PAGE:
Banking customers are increasingly frustrated with traditional banks versus new fintechs, according to Capgemini’s World Retail Banking Report 2022.
In the report, Capgemini stated that “three quarters of customers surveyed are attracted to the fast, low-cost, easy-to-use products and experiences” that fintechs make readily available, and that this would motivate them to consider switching to a fintech provider.
Half of respondents say “their current banking relationships aren’t rewarding, and they don’t feel emotionally connected with the bank, with 52% saying banking is not ‘fun’”.
But banks can fight back by embracing headless banking architecture.
What is ‘headless architecture’?
According to Accenture, ‘headless architecture’ means wrapping up all the business logic and functionalities in a set of APIs, which are powered by the specialized backends, and making them available so that any front-end channel can hook into these APIs and provide the customer experience desired for that channel.
Customers don’t want to log into their bank’s website, they want to streamline and automate their banking. Competing effectively with fintechs requires banks to think outside the website and embrace these headless technologies.
Digital business banking is becoming “distributed banking”. When a bank provides the access to information and payments autonomously – direct into the customer’s ERP system – they’ve gone headless. Traditional digital business banking requires manual interaction with a web page, while headless banking reduces or eliminates the need for manual processing.
If you think about it, the best digital banking experience is one that happens securely, efficiently, and without human intervention – a user experience with no user interaction.
Headless banking can level the playing field for banks versus fintechs
Traditionally, banks have more regulatory and compliance overheads than fintechs, making it easier for fintechs to quickly introduce and bring to market new services.
In addition, traditional banks rely heavily on legacy equipment that further impedes their ability to compete with fintechs, which have newer technologies and cloud-first mentalities.
Banking executives often cite ageing IT infrastructure as a major obstacle to providing easy-to-use, scalable services, but new banking-as-a-service vendors can ease these burdens by offering a headless banking option that levels the playing field with fintechs. For example, headless banking enables banks to allow their customers to quickly build their own business or corporate banking connections and automate their banking activities.
Customers can still use the digital platform to manage exceptions – maybe a mobile app to receive status notifications and submit payment approvals – but the mundane transaction processing becomes automated. These capabilities position the bank much more favourably – as the bank becomes a fintech itself.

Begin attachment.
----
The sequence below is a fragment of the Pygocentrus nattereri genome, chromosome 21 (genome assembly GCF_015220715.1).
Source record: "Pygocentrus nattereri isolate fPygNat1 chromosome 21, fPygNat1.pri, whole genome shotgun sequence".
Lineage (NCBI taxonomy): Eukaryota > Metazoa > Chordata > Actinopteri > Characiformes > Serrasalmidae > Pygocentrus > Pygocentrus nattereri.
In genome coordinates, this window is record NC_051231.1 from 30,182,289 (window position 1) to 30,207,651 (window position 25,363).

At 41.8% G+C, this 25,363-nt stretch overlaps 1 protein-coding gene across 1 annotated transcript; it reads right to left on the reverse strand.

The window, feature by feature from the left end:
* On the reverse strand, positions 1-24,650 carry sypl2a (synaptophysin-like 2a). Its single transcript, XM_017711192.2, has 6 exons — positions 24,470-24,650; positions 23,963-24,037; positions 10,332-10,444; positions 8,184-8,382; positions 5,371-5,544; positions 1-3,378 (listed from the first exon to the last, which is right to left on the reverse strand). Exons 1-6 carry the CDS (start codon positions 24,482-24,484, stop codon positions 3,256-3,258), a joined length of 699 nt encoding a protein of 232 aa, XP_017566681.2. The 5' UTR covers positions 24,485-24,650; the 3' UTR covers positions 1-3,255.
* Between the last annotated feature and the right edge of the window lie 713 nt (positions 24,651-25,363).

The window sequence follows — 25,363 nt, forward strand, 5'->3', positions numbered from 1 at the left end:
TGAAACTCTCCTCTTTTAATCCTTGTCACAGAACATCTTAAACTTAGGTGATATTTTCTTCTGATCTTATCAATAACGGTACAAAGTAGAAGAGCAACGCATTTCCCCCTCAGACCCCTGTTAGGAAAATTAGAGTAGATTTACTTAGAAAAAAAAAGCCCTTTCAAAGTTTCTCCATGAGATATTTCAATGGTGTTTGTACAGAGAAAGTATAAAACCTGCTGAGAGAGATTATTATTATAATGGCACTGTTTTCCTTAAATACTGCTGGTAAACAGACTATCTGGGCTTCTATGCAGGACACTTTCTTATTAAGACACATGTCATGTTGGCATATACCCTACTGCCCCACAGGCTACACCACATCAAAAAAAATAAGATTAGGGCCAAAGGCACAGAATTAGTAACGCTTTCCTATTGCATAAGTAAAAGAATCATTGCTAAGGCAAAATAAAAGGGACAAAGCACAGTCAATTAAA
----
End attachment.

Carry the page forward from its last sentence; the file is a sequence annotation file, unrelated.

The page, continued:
It’s all about the customer experience
Customer experience is the number one objective for banks, but they often lose out to fintech providers offering sleeker, easier-to-use services, like payments.
According to Aite-Novarica Group, approximately 7% of small businesses are already utilizing a fintech provider for payment services, and that number is growing. Aite-Novarica further states that when it comes to payments and financial services technology, end users have high expectations for UX, often driven by recent innovations emerging at big businesses.
They are eager for financial services partners to help them automate processes, create market differentiation, and provide an accessible UX. And, business customers are increasingly frustrated with banks’ onboarding processes. Aite-Novarica’s research also shows that over half of businesses believe that the onboarding process at their financial institutions is too repetitive, complex, and manual.
But, headless banking, supported by banking-as-a-service vendors, brings numerous API connections, and can help banks quickly update and compete with newer fintechs for corporate and small business customers.Banks can deliver better payment, onboarding, and mobile banking experiences that their business customers want – delivering on the promise of creating a superior customer experience.
Easing banks’ IT burden while supporting digital transformation
Deploying headless banking options meets banks’ growing digital transformation objectives to minimize cost, maximize speed and maintain control.
Headless banking with an established vendor or application gives banks a leg-up on developing custom UX by leveraging their existing intellectual property and moving right to the customer-facing UX design and development.
Working with a third-party vendor that offers headless banking solutions helps banks’ IT teams accelerate progress and get these solutions to market more quickly. Banks should look for a vendor that delivers APIs, event streams and micro-services that together make up a composable banking solution to address all the banks’ needs.
By deploying a headless banking solution, banks will have more control over the UX and the ability to be nimbler, roll out new ideas and enhancements quickly, and generally enable them to be more responsive to their customers’ needs.
Additionally, a headless banking solution enables banks to enhance their digital image and meet rising customer expectations for usability and personalization.
In summary, as banks embrace the headless banking movement, they will not only ease IT burdens, but digitally transform their systems without investing in a major technological transformation, while providing superior customer experiences that will keep their business customers from jumping ship to newer fintechs.
After all, updating the cabinets and fixtures is a lot less expensive and time consuming than gutting the kitchen.
Jim Gillespie is chief product officer at Dragonfly Financial Technologies